At last month’s PCI Security Standards Council meeting in Edinburgh – befitting the European setting – there was a lot of talk about the overlap between the payment card industry standards and the forthcoming EU GDPR.
In Europe, PCI DSS is being talked about because under GDPR, credit cardholder information will be considered as personal data. The feeling is that organisations can use PCI as a benchmark, and that GDPR isn’t so much superseding PCI as creating a new incentive to be compliant. My view is that the controls mandated by PCI are quite prescriptive which makes it easy for people who don’t know where to start to do the right thing. In all likelihood, that will make PCI a good benchmark for a lot of companies. The reality is that if you try and comply with either EU GDPR or PCI DSS, there’s an overlap of about 70-75 per cent in terms of the requirements.
The key message is, PCI is here to stay but how it’s dealt with will depend on the territory. In September, we attended the North American PCI SSC meeting which was held in Las Vegas (and blogged about some of the talking points from that event). We’re seeing that in the US, PCI is getting traction because of the move to EMV. In Asia, by contrast, more and more countries are codifying PCI into law, so it’s mandatory.
From a technology perspective, there was a lot of talk over the course of the three-day Edinburgh event about tokenisation and point-to-point encryption, but the macro trend is all about devaluing the data and making PCI “go away” for small merchants. By that I mean that the bar for compliance is set low for them because technology is making the process much easier. This is a message that I know Stephen Orfei, the general manager of the PCI Security Standards Council, is pushing very strongly.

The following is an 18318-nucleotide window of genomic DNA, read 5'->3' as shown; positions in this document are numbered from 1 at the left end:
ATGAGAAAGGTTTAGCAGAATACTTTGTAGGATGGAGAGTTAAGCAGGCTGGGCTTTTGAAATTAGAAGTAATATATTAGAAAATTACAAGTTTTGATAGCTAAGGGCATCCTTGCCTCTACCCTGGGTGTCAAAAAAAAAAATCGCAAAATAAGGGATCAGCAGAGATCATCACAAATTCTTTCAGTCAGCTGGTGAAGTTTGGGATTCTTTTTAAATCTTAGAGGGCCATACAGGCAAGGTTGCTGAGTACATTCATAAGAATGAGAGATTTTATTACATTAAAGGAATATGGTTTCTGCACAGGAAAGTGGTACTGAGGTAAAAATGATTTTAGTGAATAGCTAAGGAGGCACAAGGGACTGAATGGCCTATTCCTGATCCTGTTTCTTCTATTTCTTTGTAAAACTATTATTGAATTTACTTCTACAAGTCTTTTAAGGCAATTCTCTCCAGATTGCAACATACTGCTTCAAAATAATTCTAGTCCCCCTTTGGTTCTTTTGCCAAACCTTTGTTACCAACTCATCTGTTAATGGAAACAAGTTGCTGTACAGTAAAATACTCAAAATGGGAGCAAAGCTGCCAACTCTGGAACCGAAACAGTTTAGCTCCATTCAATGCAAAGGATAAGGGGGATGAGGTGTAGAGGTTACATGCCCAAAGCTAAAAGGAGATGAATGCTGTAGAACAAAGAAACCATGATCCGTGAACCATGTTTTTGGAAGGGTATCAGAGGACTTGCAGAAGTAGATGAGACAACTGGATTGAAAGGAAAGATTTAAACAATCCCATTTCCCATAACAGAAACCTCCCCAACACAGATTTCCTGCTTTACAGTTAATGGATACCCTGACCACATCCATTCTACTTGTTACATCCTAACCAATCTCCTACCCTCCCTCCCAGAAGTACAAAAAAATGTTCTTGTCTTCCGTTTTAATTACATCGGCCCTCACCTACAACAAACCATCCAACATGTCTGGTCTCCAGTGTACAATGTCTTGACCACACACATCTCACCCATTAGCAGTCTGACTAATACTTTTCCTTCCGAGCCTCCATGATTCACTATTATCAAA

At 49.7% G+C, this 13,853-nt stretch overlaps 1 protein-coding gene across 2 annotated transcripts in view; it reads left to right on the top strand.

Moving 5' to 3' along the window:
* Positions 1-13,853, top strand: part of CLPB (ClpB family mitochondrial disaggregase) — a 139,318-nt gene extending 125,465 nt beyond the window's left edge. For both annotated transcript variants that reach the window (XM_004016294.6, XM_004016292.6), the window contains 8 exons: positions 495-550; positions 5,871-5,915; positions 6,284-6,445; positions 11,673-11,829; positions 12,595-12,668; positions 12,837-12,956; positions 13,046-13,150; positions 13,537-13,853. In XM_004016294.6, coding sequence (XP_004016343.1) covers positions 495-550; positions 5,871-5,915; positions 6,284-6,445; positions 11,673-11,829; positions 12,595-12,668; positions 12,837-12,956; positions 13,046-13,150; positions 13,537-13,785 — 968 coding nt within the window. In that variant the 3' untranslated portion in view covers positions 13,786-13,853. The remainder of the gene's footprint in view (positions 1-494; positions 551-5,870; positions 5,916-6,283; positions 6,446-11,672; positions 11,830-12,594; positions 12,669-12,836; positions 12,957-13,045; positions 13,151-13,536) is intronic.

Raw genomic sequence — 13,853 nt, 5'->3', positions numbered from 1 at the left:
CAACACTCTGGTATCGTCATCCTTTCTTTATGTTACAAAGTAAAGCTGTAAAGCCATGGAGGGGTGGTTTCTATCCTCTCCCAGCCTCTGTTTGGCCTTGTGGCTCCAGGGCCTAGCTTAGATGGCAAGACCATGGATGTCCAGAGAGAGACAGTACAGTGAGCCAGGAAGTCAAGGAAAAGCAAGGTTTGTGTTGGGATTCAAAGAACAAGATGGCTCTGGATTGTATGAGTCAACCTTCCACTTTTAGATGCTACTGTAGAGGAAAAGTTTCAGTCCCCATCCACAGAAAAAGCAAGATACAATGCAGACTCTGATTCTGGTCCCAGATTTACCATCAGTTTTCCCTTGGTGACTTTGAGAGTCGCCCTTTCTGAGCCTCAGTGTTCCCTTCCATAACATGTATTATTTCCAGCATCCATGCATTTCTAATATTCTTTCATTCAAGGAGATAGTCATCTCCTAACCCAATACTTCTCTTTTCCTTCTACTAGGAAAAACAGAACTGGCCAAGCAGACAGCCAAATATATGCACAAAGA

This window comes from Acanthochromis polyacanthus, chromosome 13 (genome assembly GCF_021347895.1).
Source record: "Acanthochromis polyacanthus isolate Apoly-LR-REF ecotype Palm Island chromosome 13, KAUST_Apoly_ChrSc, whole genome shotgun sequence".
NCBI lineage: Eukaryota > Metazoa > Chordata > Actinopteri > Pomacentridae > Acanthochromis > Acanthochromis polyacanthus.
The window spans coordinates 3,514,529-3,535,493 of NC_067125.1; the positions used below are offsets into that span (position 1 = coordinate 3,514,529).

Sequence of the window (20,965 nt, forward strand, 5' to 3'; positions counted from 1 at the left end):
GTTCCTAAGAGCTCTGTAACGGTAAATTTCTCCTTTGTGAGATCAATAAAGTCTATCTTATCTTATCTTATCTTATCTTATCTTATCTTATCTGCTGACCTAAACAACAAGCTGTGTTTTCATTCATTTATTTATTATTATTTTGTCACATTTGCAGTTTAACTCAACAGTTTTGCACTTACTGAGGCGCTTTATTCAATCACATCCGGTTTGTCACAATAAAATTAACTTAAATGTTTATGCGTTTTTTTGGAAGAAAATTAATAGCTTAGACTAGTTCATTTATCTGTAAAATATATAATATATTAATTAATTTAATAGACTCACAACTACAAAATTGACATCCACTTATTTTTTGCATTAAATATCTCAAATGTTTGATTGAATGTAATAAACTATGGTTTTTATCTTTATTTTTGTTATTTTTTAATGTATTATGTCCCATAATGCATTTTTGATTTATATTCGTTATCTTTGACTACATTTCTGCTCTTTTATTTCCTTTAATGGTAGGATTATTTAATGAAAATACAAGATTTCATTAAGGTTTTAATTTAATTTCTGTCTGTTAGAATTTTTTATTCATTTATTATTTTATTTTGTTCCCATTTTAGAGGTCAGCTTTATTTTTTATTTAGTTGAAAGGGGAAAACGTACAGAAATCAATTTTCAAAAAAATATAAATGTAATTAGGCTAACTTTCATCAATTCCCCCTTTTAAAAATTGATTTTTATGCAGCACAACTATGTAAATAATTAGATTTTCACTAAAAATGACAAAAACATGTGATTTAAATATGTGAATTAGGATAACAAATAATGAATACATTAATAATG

By using technical tools to render the data unusable, it’s “devalued” for potential attackers. Merchants can limit their attack surface and in doing so, they make themselves a harder target, forcing criminals to look elsewhere for easier pickings. That being said, the technology needed to achieve this is not free, so there is a trade-off and an investment to be made.
Other takeaways from the fireside chat with the PCI Council include the need for vigilance, communication and collaboration in tackling security issues. The biggest challenge for the next ten years will see criminals circumventing the security controls that exist, and how this will drive dynamic authentication.
Verizon’s Chris Novak spoke at the event about some of the cybercrime trends and how this is financially motivated, as crime gangs are increasingly becoming organised. They target small or medium enterprises up to large companies, with the aim of breaching a network to steal and sell data in the hope of landing a payday. Less than 25 per cent of attacks can be attributed to espionage.
Although the percentage of organisations discovering an incident within days of its occurrence has risen (25 per cent compared to 10 per cent in 2005), the attack curve has grown at a much faster rate.
Attackers are also taking less time to breach victims’ networks, with the time measured in days rather than weeks, and larger numbers of successful attempts from those threat actors. Verizon’s data found a minimum of eight months before a breach is discovered, and most of these are mainly by third parties or law enforcement. Fewer than 10 per cent are discovered by internal IT or security teams.
Security events are coming thick and fast this season. We’ll be at the ISACA Ireland Chapter Conference in Dublin this Friday 11 November, where we’ll be making a joint presentation as part of the event theme, ‘creating a culture of security’. VigiTrust is also sponsoring the 2016 Asia-Pacific Community meeting of the PCI Council. Check back on the blog to follow some of our thoughts from these conferences and more.